While I've alluded to this product before, I want to examine the WWE 24/7 On Demand feature in a little bit more detail, since it alludes to another important aspect of Long Tail programming and the ability of convergence culture to supply niche products to various audiences.
Vince McMahon's World Wrestling Entertainment is the largest pro wrestling operation in the country these days. Vince was known in his youth for expanding his New York-based territory nationally and competing with various other promoters in their own regional spaces to create one wrestling company that toured from coast to coast, rather than there being a territory based in Memphis, another in Nashville, another in St. Louis, another in Indiana, another in Minneapolis/St. Paul, etc.
Now, however, since Ted Turner's World Championship Wrestling has gone out of business, there are no immediate serious challenges to WWE's rule over the wrestling industry, with the TNA wrestling program that airs on Spike TV being considered a clear second company behind WWE's three major brands: RAW, Smackdown, and ECW.
At this point, Vince has remembered pro wrestling's history, a history the company often used to strategically ignore unless it was their own because they were in the process of building a WWE mythology, one that made its characters and its history seem larger than those of other companies.
When the WWE became the only big company left, however, they began to realize and utilize other wrestling histories. Vince had inherited the WCW/NWA tape library from Ted Turner when he purchased WCW in 2001. And, when ECW folded, he purchased not only the rights to its names but also its archive.
Since that time, Vince has purchased the rights to Tennessee-based Smoky Mountain Wrestling and then has contacted promoters or the family of old promoters across the country that may have extant video libraries from the 1970s and 1980s. A lot of those promoters and families didn't keep their footage, since video tape was so expensive in those days, and instead elected to record over one week's shows with the next.
WWE has been utilizing the video archives of its own company (which was formerly called WWWF and WWF), the NWA/WCW footage, and the ECW library for DVD releases featuring historical matches. However, over the past couple of years, the company has amassed quite a large wrestling archive, purchasing the rights to the American Wrestling Association programming from Verne Gagne and featuring what used to be the third major competitor on a national stage in WWE 24/7 programming, as well as the tape libraries of World Class Championship Wrestling, Stampede Wrestling in Calgary, Florida's wrestling archive, and others.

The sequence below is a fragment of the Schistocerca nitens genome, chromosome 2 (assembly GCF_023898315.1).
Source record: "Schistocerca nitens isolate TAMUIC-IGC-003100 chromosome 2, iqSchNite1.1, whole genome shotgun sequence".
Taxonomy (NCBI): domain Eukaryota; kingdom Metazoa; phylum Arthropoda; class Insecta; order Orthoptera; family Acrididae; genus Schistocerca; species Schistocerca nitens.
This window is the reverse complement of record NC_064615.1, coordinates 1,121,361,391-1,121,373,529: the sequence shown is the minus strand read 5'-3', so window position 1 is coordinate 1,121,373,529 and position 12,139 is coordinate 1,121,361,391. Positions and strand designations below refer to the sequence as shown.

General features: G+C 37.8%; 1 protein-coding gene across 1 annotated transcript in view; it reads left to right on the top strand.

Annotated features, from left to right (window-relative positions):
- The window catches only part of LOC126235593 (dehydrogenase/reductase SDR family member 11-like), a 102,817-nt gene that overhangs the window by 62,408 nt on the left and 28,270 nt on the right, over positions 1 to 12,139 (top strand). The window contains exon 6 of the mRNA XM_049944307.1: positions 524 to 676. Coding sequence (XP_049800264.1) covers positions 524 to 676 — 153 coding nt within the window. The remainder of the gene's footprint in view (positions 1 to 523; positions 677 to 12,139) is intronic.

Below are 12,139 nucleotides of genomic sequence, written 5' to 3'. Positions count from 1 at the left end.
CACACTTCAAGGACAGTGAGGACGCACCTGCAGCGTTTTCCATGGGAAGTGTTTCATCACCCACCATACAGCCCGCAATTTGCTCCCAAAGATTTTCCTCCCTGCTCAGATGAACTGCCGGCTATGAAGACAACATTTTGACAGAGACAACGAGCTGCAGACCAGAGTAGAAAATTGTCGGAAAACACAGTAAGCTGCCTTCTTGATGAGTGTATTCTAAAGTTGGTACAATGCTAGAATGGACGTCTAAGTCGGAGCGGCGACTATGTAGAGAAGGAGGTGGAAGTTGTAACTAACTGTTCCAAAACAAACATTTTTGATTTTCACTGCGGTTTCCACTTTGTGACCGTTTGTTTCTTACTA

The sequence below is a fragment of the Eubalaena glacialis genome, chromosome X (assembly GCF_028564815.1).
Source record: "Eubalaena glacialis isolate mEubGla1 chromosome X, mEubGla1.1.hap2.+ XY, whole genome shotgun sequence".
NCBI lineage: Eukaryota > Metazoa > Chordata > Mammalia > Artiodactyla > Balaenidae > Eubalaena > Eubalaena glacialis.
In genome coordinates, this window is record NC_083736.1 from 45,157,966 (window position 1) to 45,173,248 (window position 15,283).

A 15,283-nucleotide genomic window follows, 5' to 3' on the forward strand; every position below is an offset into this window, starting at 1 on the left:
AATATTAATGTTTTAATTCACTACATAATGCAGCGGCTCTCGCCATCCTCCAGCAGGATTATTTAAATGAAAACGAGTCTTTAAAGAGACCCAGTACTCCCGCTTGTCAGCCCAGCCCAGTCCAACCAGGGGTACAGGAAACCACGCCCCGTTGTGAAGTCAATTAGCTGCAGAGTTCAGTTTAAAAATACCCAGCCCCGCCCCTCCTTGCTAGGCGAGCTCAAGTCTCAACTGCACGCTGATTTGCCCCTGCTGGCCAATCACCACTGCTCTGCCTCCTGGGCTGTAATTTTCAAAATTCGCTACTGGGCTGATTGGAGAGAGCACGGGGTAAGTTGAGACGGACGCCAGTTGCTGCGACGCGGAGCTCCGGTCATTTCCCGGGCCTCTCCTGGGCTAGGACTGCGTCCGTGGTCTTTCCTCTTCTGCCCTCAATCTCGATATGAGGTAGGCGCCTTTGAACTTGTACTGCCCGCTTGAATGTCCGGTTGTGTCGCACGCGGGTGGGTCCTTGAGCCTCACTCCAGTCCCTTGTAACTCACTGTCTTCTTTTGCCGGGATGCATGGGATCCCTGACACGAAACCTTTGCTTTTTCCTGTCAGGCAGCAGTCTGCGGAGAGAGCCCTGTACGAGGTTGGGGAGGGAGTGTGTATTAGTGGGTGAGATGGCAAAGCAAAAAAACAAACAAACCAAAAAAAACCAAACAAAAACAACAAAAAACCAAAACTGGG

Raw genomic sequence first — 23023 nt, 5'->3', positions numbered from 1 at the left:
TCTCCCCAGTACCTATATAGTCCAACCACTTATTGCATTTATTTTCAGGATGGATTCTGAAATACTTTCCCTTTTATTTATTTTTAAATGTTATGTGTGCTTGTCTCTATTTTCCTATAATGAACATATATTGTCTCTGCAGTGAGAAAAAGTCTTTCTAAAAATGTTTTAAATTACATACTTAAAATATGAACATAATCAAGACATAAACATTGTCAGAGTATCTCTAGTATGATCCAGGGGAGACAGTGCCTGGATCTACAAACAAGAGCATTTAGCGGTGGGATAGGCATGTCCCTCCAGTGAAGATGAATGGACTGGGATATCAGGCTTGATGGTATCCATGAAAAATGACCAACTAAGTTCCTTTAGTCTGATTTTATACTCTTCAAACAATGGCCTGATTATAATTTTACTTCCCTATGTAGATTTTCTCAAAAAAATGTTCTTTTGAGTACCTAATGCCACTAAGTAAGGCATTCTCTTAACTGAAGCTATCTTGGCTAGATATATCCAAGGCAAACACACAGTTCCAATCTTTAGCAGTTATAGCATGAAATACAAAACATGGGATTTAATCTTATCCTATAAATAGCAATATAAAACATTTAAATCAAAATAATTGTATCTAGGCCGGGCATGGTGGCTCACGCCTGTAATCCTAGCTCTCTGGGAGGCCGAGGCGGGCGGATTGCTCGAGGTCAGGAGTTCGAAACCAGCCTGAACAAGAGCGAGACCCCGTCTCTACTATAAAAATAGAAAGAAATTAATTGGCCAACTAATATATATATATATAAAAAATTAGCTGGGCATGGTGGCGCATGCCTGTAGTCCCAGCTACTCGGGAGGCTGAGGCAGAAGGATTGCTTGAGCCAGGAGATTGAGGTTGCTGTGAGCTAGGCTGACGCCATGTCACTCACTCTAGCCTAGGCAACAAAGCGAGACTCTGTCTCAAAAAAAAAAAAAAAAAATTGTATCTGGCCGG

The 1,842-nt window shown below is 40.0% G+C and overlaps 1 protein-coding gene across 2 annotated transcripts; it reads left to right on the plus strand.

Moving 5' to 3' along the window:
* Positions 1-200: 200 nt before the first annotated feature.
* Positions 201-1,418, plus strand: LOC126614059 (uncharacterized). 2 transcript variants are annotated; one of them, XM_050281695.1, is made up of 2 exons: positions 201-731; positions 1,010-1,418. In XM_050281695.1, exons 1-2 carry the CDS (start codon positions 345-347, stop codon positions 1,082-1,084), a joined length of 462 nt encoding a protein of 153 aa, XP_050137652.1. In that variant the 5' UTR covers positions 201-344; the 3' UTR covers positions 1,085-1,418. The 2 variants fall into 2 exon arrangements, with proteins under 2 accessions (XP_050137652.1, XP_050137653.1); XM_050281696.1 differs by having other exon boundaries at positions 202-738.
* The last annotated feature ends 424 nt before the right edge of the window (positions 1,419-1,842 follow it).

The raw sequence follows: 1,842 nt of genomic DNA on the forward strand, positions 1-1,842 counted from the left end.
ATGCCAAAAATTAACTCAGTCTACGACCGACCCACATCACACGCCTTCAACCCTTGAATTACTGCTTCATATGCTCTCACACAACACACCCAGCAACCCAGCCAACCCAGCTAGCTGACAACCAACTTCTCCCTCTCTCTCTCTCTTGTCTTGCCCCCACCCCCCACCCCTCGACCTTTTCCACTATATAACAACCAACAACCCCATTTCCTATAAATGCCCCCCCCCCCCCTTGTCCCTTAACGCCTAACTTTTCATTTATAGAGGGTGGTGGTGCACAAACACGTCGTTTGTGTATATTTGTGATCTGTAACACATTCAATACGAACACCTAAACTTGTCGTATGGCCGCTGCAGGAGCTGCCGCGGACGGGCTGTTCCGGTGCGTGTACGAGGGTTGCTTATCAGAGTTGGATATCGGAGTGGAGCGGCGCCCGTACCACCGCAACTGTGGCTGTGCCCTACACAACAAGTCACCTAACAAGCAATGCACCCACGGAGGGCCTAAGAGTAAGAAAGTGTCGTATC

The WWE 24/7 program, which has gotten fairly widespread cable television distribution at this point, is unique in that it is a subscription on-demand service. Users pay around $8 or $9 a month and can then sign on to the WWE 24/7 section of their digital service, where they have a listing of programs made available that week, from which they can watch any show at any time. These cannot be watched individually, so the subscription is the only way to gain access.
WWE airs old episodes from the RAW vs. Nitro Monday Night Wars, when WCW aired Nitro on TNT and WWE aired RAW on USA. The service offers two of these head-to-head battles a month, in chronological order. The site does the same with old WWE Primetime and Tuesday Night Titans programs from USA in the 1980s as well, in addition to ECW weekly shows from 1994.
24/7 also includes old PPV events, old house show cards that matches were recorded from to be aired on television, and old home videos.
The company heavily featured programs from its own past at first, primarily because the video archives purchased from other promoters had not yet been organized nor digitized. Since that time, the WWE has gone through and mapped out many of those acquired libraries, however, and are beginning to air expanded 24/7 content, which features extant weekly shows from some of the territories that have been purchased as well.
The point of all this? WWE has been able to draw on nostalgia in a way that appeals to a very concentrated group of fans, those who care enough about professional wrestling to throw down a few bucks a month to watch old pro wrestling programming, tape archives that were otherwise just sitting in a closet somewhere. It's an example of Chris Anderson's Long Tail, in that products like these can be profitable just by finding a fan base. Although the initial costs of digitizing and mapping out these tape libraries may put the product in the red, the long-term sustainability of this niche product should eventually turn a profit, especially considering that the footage can also be used for DVD releases, etc. (The company has found this out, especially with releasing multiple-disc sets of various wrestling personalities.)
And, the WWE has been able to pull in some fans who don't even watch the current product regularly but who love to see the wrestling of yesteryear. In fact, there are some people who are hostile against the company, who do not like Vince McMahon, but are willing to pay him for this archive, to remember wrestling from the regional era before what they see as his corrupting influence came through and changed pro wrestling.
Although this is only a very broad explanation of WWE's move to collect wrestling history and its implications, the 24/7 service and the restoration movement behind it is worth looking at in further detail as a potential guide for similar projects of exploiting video archives for other niche products. Basically, there is a fan base out there who want to see a lot of content not currently being aired anywhere, and as channels become available to distribute that content while keeping the costs low, the Long Tail theory becomes increasingly prevalent.